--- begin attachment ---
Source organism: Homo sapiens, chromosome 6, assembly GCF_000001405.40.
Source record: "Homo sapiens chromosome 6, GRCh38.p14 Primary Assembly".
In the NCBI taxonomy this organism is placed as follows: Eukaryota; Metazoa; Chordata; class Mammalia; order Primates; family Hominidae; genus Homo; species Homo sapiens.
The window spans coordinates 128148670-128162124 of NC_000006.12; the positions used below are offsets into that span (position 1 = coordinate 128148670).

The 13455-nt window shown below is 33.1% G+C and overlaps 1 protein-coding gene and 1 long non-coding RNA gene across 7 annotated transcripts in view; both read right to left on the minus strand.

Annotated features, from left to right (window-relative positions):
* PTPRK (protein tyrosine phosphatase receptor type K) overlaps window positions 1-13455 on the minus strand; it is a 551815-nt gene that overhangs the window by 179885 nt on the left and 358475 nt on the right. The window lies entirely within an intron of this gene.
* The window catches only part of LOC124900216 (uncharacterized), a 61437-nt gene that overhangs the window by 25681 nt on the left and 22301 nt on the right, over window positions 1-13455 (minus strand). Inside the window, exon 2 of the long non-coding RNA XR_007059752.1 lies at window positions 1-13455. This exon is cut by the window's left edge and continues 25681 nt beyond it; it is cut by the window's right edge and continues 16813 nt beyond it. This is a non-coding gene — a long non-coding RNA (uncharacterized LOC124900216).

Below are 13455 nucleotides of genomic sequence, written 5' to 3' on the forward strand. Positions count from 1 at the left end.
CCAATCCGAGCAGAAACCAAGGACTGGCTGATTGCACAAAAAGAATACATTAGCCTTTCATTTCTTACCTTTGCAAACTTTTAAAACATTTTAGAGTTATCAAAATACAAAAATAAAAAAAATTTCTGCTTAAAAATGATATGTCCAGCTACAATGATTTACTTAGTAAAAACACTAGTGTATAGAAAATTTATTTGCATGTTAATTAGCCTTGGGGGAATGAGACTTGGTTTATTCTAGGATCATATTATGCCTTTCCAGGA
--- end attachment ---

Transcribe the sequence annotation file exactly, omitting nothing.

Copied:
Source organism: Homo sapiens, chromosome 6, assembly GCF_000001405.40.
Source record: "Homo sapiens chromosome 6, GRCh38.p14 Primary Assembly".
In the NCBI taxonomy this organism is placed as follows: Eukaryota; Metazoa; Chordata; class Mammalia; order Primates; family Hominidae; genus Homo; species Homo sapiens.
The window spans coordinates 128148670-128162124 of NC_000006.12; the positions used below are offsets into that span (position 1 = coordinate 128148670).

The 13455-nt window shown below is 33.1% G+C and overlaps 1 protein-coding gene and 1 long non-coding RNA gene across 7 annotated transcripts in view; both read right to left on the minus strand.

Annotated features, from left to right (window-relative positions):
* PTPRK (protein tyrosine phosphatase receptor type K) overlaps window positions 1-13455 on the minus strand; it is a 551815-nt gene that overhangs the window by 179885 nt on the left and 358475 nt on the right. The window lies entirely within an intron of this gene.
* The window catches only part of LOC124900216 (uncharacterized), a 61437-nt gene that overhangs the window by 25681 nt on the left and 22301 nt on the right, over window positions 1-13455 (minus strand). Inside the window, exon 2 of the long non-coding RNA XR_007059752.1 lies at window positions 1-13455. This exon is cut by the window's left edge and continues 25681 nt beyond it; it is cut by the window's right edge and continues 16813 nt beyond it. This is a non-coding gene — a long non-coding RNA (uncharacterized LOC124900216).

Below are 13455 nucleotides of genomic sequence, written 5' to 3' on the forward strand. Positions count from 1 at the left end.
CCAATCCGAGCAGAAACCAAGGACTGGCTGATTGCACAAAAAGAATACATTAGCCTTTCATTTCTTACCTTTGCAAACTTTTAAAACATTTTAGAGTTATCAAAATACAAAAATAAAAAAAATTTCTGCTTAAAAATGATATGTCCAGCTACAATGATTTACTTAGTAAAAACACTAGTGTATAGAAAATTTATTTGCATGTTAATTAGCCTTGGGGGAATGAGACTTGGTTTATTCTAGGATCATATTATGCCTTTCCAGGA